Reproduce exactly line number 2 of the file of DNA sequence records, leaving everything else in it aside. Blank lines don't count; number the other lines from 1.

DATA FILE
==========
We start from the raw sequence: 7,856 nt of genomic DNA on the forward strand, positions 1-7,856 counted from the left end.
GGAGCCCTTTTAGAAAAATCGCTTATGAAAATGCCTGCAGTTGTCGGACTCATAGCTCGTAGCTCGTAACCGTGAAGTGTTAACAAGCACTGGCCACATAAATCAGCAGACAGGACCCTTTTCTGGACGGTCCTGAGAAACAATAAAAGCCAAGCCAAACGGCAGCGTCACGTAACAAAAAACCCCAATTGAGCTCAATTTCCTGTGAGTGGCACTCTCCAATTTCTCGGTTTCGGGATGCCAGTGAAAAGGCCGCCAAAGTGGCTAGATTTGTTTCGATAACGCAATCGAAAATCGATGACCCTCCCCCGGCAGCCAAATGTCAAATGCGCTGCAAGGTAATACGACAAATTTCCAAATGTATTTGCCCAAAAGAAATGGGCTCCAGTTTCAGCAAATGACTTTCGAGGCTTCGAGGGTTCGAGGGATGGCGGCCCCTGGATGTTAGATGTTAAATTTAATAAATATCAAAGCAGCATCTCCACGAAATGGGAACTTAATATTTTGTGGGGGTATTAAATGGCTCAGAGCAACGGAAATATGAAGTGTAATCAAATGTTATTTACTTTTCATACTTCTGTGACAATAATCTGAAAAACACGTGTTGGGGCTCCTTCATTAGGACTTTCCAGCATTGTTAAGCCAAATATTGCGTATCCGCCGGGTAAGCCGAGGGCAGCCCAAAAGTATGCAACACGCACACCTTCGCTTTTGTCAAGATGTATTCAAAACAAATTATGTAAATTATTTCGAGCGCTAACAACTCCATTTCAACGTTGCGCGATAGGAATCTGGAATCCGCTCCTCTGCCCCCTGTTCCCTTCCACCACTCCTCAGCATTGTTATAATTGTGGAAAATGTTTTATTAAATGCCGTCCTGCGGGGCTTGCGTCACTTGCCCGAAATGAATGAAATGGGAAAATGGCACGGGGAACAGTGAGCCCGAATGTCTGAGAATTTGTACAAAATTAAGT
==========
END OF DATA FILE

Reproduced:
GGAGCCCTTTTAGAAAAATCGCTTATGAAAATGCCTGCAGTTGTCGGACTCATAGCTCGTAGCTCGTAACCGTGAAGTGTTAACAAGCACTGGCCACATAAATCAGCAGACAGGACCCTTTTCTGGACGGTCCTGAGAAACAATAAAAGCCAAGCCAAACGGCAGCGTCACGTAACAAAAAACCCCAATTGAGCTCAATTTCCTGTGAGTGGCACTCTCCAATTTCTCGGTTTCGGGATGCCAGTGAAAAGGCCGCCAAAGTGGCTAGATTTGTTTCGATAACGCAATCGAAAATCGATGACCCTCCCCCGGCAGCCAAATGTCAAATGCGCTGCAAGGTAATACGACAAATTTCCAAATGTATTTGCCCAAAAGAAATGGGCTCCAGTTTCAGCAAATGACTTTCGAGGCTTCGAGGGTTCGAGGGATGGCGGCCCCTGGATGTTAGATGTTAAATTTAATAAATATCAAAGCAGCATCTCCACGAAATGGGAACTTAATATTTTGTGGGGGTATTAAATGGCTCAGAGCAACGGAAATATGAAGTGTAATCAAATGTTATTTACTTTTCATACTTCTGTGACAATAATCTGAAAAACACGTGTTGGGGCTCCTTCATTAGGACTTTCCAGCATTGTTAAGCCAAATATTGCGTATCCGCCGGGTAAGCCGAGGGCAGCCCAAAAGTATGCAACACGCACACCTTCGCTTTTGTCAAGATGTATTCAAAACAAATTATGTAAATTATTTCGAGCGCTAACAACTCCATTTCAACGTTGCGCGATAGGAATCTGGAATCCGCTCCTCTGCCCCCTGTTCCCTTCCACCACTCCTCAGCATTGTTATAATTGTGGAAAATGTTTTATTAAATGCCGTCCTGCGGGGCTTGCGTCACTTGCCCGAAATGAATGAAATGGGAAAATGGCACGGGGAACAGTGAGCCCGAATGTCTGAGAATTTGTACAAAATTAAGT